(Portrait by Rembrant Peale)
From his youth, George Washington made a studied effort at maintaining a public persona befitting a gentleman and a leader. He guarded his conduct carefully with particular attention to his temper. He was capable of savage anger, but rarely displayed it.
Sometimes, though, he lost his composure—usually when dealing with subordinates that he regarded as cowardly or incompetent. Once such occasion was at the Battle of Monmouth on June 28, 1778. Washington’s army had spent several months at Valley Forge training intensively under drillmasters, including the famous Baron von Steuben. Washington was ready to go on the offensive against the British.
(Washington Rallying the Troops at Monmouth by Emanuel Leutze, 1854)
His senior officers talked him out of a direct assault in favor at a strike at the British rear.* He reluctantly gave heavy responsibility to General Charles Lee, a man of substantial military experience but limited ability. Thanks to Lee, the American battle plan fell apart. Washington rode forward, relieved Lee on the spot, and personally rallied Lee’s fleeing troops into order. It was during this moment that Washington lost his cool and offered General Lee his frank assessment of the subordinate’s professional competence.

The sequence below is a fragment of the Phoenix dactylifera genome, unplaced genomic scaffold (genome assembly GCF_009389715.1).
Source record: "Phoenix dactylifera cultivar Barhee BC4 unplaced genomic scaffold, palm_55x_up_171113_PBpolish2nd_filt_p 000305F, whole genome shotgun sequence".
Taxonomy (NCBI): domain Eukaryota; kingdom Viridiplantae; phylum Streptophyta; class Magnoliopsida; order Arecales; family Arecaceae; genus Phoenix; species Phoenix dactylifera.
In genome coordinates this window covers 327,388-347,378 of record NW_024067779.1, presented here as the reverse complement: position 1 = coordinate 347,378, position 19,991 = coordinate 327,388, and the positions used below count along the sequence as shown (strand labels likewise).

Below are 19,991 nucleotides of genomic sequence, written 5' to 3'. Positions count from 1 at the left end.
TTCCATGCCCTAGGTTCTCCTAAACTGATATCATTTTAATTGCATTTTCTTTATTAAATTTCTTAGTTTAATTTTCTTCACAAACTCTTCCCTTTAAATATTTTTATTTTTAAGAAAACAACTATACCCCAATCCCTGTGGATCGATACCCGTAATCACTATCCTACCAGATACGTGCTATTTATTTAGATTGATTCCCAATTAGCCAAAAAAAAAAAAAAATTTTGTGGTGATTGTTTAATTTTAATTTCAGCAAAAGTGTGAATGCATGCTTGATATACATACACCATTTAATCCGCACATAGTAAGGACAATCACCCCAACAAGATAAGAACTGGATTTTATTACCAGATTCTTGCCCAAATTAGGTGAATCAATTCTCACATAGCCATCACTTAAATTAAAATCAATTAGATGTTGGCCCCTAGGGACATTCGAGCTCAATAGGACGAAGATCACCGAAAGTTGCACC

Although some historians doubt it, General Charles Scott of Virginia (left) claimed to have witnessed the scene. Scott himself was a man of prodigious profanity. Later in Scott's life, one of his more refined friends tried to convince him to cease swearing. Would it not be better to follow the example of Washington? George Washington Parke Custis, Washington’s step-grandson and biographer, wrote:
After the war, a friend of the gallant general, anxious to reform his evil habits, asked him whether it was possible that the man much beloved, the admired Washington, ever swore? Scott reflected for a moment, then exclaimed, "Yes, once. It was at Monmouth, and on a day that would have made any man swear. Yes, sir, he swore on that day, till the leaves shook on the trees, charming, delightful. Never have I enjoyed such swearing before or since. Sir, on that ever-memorable day, he swore like an angel from heaven.” The reformer abandoned [Charles Scott] in despair.
*One of the qualities that made Washington a great leader was his ability to discern good advice and his willingness to take it. This characteristic secured American victories during the Boston, New Jersey and Yorktown campaigns.